At a Trump rally in January, a girls’ musical trio, The U.S.A. Freedom Kids, gyrated on stage and denounced “enemies of freedom.” The youngest member was 8 years old.
At a rally in New Mexico, a child held a sign as big as she was, printed with words she likely could not spell: “I am not a rapist or a drug dealer.”
And a photo of a young boy and girl holding a “Fuck Donald Trump” sign, likely a manipulated image, went viral in March.
Yet in the discourse surrounding the approaching election, there is little mention in the media of the needs and challenges of America’s youngest citizens. News outlets reported at length on the crying baby Trump “kicked out” of a rally and the 10-year-old boy who yelled, about Clinton, “Take that bitch down,” but almost nothing has been said about the school readiness gap or the one in five American children who live in poverty. Read more
The representation of everyday children in our media-driven society often ignores how parents shape their child’s digital presence long before the child is able to have a say. Issues of privacy and protection, hotly debated in other arenas, are overlooked as parents post images and videos on social media. Katie Elson Anderson focuses on the issues of protection and privacy as everyday children’s lives go viral. —Cyndi Maurer, PhD (editor)
YouTube is full of adorable babies, sassy toddlers, precocious preschoolers, and talented and entertaining elementary school students. When a video goes viral, besides being viewed on the internet, it can be widely shared by other media outlets, including the nightly news or a late night comedy show. In some cases, adults are encouraged to share videos in which they do mean things to their children, such as tell them they ate all of their Halloween candy (Jimmy Kimmel Live, 2015). The child’s reactions and emotions become entertainment for a broad audience, violating the child’s right to privacy, which encompasses the right to cry about a hurtful event without being put on display.
Twenty-two percent of children in the United States live in families with incomes below the poverty level. While this alone is a frightening statistic, it becomes even more alarming when you realize that poverty has a direct correlation to child maltreatment.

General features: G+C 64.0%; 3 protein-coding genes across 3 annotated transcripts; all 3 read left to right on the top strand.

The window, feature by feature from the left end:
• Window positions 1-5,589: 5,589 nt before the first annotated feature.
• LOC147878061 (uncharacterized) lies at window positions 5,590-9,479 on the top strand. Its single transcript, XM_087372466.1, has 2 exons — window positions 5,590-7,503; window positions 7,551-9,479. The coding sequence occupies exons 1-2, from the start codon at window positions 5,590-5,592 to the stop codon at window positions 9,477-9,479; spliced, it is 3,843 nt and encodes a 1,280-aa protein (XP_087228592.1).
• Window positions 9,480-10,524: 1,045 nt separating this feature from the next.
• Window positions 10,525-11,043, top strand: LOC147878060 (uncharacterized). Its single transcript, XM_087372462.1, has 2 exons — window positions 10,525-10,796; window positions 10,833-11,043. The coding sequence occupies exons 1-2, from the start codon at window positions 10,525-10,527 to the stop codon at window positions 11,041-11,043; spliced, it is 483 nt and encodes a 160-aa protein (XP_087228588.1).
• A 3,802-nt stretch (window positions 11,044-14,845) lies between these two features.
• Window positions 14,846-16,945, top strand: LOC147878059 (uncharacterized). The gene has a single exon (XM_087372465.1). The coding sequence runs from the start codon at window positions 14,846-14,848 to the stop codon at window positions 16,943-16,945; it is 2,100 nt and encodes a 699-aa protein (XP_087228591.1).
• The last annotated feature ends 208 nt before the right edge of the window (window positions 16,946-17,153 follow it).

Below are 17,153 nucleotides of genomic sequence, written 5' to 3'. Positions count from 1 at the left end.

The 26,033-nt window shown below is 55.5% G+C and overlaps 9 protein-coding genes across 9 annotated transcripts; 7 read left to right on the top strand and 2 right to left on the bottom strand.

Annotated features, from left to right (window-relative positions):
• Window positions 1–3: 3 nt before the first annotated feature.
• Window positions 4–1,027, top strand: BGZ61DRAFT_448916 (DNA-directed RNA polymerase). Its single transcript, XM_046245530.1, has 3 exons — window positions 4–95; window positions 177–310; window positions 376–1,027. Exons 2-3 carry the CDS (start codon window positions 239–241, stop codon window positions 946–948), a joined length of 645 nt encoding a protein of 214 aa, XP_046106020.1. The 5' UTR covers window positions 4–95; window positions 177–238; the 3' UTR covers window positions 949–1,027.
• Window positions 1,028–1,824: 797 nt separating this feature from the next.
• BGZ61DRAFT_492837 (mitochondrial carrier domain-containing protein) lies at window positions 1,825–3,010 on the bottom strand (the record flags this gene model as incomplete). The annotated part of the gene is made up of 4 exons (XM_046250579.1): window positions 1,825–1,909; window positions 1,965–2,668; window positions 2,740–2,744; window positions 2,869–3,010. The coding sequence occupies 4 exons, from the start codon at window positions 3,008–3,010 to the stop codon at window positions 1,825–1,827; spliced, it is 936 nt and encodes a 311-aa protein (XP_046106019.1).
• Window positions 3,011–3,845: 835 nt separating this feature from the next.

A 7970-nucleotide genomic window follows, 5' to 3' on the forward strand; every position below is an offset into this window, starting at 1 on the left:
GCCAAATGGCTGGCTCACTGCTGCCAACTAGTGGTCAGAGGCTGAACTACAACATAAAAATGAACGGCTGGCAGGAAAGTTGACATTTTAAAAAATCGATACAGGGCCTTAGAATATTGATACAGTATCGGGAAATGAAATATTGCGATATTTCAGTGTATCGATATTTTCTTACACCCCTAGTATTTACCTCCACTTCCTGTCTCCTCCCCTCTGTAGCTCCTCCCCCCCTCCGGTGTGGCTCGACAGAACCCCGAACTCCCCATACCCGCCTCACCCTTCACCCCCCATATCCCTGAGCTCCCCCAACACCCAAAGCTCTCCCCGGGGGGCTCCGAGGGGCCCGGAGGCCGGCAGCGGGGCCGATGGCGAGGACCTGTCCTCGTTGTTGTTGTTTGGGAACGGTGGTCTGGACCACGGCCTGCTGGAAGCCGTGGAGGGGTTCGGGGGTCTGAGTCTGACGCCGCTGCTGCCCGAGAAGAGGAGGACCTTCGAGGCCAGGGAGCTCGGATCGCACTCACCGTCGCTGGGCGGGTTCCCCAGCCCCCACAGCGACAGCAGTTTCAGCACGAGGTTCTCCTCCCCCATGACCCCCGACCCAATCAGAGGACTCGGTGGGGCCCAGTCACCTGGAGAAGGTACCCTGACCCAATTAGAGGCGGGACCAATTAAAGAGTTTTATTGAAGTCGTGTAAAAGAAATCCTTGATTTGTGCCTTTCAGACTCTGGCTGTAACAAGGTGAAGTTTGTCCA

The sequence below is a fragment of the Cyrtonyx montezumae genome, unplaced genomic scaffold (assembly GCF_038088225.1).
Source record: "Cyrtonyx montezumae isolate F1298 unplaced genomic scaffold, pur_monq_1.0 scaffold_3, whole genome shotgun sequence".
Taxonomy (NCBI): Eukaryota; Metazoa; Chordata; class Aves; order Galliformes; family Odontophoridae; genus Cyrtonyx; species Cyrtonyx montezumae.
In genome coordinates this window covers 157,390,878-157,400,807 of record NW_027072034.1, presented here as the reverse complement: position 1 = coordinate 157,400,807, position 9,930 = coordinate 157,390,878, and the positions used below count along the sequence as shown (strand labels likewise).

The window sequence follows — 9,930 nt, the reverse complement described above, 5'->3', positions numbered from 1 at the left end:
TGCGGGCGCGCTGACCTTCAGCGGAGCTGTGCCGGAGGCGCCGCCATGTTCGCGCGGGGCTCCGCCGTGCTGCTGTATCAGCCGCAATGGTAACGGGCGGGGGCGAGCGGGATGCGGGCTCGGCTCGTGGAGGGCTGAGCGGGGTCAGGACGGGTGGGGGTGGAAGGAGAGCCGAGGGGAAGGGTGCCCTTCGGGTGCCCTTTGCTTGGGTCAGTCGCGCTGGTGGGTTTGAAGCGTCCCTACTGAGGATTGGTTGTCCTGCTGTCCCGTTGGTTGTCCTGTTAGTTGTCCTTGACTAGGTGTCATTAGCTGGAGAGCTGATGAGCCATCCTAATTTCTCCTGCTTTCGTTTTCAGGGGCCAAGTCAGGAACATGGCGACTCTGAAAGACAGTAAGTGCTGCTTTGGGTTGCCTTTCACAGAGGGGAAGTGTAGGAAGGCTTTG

A 2010 study of child abuse and neglect led by Andrea J. Sedlak, PhD, found that children living in lower-income or poverty-level households are three times more likely to become victims of neglect, or physical or sexual abuse. In most cases one or more parent is the perpetrator. Read more
In Camden, New Jersey, young children and youths face community violence, struggling schools, family problems, and poverty on a daily basis. They navigate a city widely considered to be among the most dangerous in the United States. The unemployment rate in Camden is approximately 40 percent, and about 90 percent of the city’s school children are eligible for free or reduced-price lunches. Many families experience difficulty meeting fundamental needs, such as acquiring sufficient food. Here, Dr. Marano reflects on the relationship between incarcerated youths, food insecurity, and the juvenile justice system. —Cyndi Maurer, PhD (editor)
The law, in its majestic equality, forbids the rich as well as the poor to sleep under bridges, to beg in the streets, and to steal bread. —Anatole France
Anatole France was known for his ironic commentary on French social conditions at the end of the 19th century. His words continue to resonate because, for some, there is difficulty in securing shelter, food, and other things that cost money. Having enough money for food, clothing, and shelter may seem basic to many of us but would seem like luxury to others. Read more
Why do children cut, burn, hit or poison themselves? The cause is often a feeling of despair or untreated mental illness and depression.
And it’s a growing issue among pre-teens and teens. Nearly 2 million cases of self-harm are reported each year, but the actual number may be higher, as a majority of those engaging in self-injurious behavior (SIB) conceal their activity.